“Young composer seeks harmony in social justice themes”

By Chris Hewitt

When events overwhelm composer Jake Runestad, he responds the only way he knows how: with music.

Minnesota-based Runestad and Magnum Chorum artistic director Mark Stover have created “Requiem: And So I Go On,” a program of music curated in response to recent racially charged events.

“I’m a middle-class white male, an artist, and I struggle with this idea of privilege in ways I can’t necessarily help,” Runestad says. “I attended the memorial for Philando Castile and it was a really complex experience, wanting to show support and be there but also trying to figure out what role I could have. I don’t want to trivialize anyone or anything, so I decided the best way I can respond is through my art, to try to foster compassion and bring beauty into the world.”

The “Requiem” performances, Oct. 29 and 30, are a unique opportunity for Runestad, 30, who earned this year’s American Society of Composers, Authors and Publisher’s Morton Gould Young Composer Award.

“I don’t know if this has been done before. I collaborated with the conductor, Mark Stover, on creating a seamless experience. Usually, it would be a piece and then applause, then another piece and more applause. But this will be straight through, with a thread that creates a journey,” Runestad says. “It’s some of my music and some of my colleagues’ and I’m writing little interludes to connect the works, which will be honoring the people we have lost to gun violence.”

The evening’s story of beauty and loss will include Runestad’s “And So I Go On” and “Come to the Woods,” as well as a Billy Joel song (no snob, Runestad insists “music is music”), settings of traditional hymns and a premiere of Paul Rudoi’s “Evolution of Christ.”

Social justice themes often inspire Runestad’s work. He grew up in Illinois and studied music at Winona State University, planning to be a ” ‘Mr. Holland’s Opus’-type teacher.” But a residency by world-renowned composer Libby Larsen turned into an invitation to study and, eventually, a move to Minneapolis.

“I think my art is a way of discovering, trying to understand or question something,” says Runestad, who considers Larsen a mentor. “I don’t know that I’m blatant with what I believe but I hope my music supplies some path into that experience. Ultimately, what I want to do is to foster compassion.”

Runestad is proudest of “Dreams of the Fallen.” The piece for which he won the ASCAP award, it sets poems by a veteran of Iraq and Afghanistan on music that illuminates the impact of war on an individual. Another piece, “We Can Mend the Sky,” was inspired by an essay by a Somali teenager.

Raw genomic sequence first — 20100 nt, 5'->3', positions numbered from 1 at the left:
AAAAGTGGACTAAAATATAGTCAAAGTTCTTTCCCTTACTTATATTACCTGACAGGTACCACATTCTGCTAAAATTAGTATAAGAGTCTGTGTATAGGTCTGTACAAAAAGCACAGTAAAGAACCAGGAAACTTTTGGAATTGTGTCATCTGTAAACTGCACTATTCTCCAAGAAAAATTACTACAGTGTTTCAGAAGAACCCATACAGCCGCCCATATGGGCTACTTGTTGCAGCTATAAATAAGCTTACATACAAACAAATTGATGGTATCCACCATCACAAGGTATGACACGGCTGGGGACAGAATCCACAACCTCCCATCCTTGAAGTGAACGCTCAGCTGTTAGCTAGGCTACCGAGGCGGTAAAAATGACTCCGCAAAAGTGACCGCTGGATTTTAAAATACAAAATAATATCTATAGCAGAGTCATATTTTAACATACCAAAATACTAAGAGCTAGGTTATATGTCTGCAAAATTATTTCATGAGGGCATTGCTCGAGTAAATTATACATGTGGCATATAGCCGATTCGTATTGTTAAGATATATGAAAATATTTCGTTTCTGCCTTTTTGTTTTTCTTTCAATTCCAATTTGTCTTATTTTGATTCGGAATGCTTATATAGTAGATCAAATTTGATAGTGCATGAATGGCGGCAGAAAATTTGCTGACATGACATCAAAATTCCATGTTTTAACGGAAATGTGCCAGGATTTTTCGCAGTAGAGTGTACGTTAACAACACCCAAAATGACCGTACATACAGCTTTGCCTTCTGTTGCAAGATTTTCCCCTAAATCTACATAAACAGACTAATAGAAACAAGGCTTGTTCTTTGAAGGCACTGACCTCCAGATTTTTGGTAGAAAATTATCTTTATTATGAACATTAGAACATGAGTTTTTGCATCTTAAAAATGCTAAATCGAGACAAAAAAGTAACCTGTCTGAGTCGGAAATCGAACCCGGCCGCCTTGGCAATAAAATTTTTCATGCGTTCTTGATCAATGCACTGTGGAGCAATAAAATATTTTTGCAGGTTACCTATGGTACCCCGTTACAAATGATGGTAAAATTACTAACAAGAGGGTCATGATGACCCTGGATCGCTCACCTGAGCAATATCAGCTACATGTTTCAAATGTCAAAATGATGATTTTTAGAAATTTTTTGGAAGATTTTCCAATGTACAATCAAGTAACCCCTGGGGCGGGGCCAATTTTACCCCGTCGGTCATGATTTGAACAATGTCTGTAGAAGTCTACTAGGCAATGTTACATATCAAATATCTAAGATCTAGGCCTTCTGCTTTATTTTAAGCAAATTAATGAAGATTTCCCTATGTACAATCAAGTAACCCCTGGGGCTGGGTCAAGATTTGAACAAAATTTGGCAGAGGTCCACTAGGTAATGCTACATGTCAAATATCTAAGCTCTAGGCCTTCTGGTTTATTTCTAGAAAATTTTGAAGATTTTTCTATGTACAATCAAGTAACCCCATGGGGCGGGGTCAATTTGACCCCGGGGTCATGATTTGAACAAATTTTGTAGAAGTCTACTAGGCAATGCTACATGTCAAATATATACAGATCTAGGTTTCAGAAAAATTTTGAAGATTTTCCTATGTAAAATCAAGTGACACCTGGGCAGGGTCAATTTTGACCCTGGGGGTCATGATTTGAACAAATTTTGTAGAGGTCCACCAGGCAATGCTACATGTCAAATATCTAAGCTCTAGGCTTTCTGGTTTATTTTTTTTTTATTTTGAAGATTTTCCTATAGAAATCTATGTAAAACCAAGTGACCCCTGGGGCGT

Making a living as a composer — you can listen to and purchase his work at his website — means traveling three or four times a month. Runestad says he’s come to love the travel, which is a change of pace from the necessarily solitary time he spends alone, composing.

“I love being able to meet and interact with all kids of different people. What’s so special is that these are people I’ve never met in my entire life,” Runestad says. “I arrive to work with them and it’s like, suddenly, we know each other because we connect through the music. I’ve never felt that with anything else before.”

Next spring, Runestad will perform a residency at Carnegie Hall, where “Dreams of the Fallen” will be performed, and, closer to home, VocalEssence will tackle “We Can Mend the Sky.”

Somewhere in there, Runestad also hopes to spend a little time with the thing that inspires him as much as social justice issues: nature. A big-time hiker, his work also includes music set on texts by legendary naturalist John Muir, who describes climbing a tree in the middle of a storm, in an effort to experience it more fully.

Favorite Runestad hikes include the North Shore, Washington’s Mt. Rainier and Peru — any of which might end up in his thoughts as he figures out what to do next. Runestad is not sure what that will be, but the veteran of high school musicals has the glimmer of an idea.

“I love writing music for the theater, for opera. It’s like the perfect combination to make a statement. I dream about that so, yeah, I would love to do a bigger piece in the next few years,” says Runestad, whose teachers also include Kevin Puts, who won a Pulitzer Prize for Minnesota Opera’s “Silent Night.” “It feels very natural that that would be the next step: a big old opera.”

Read the article on the Pioneer Post website here.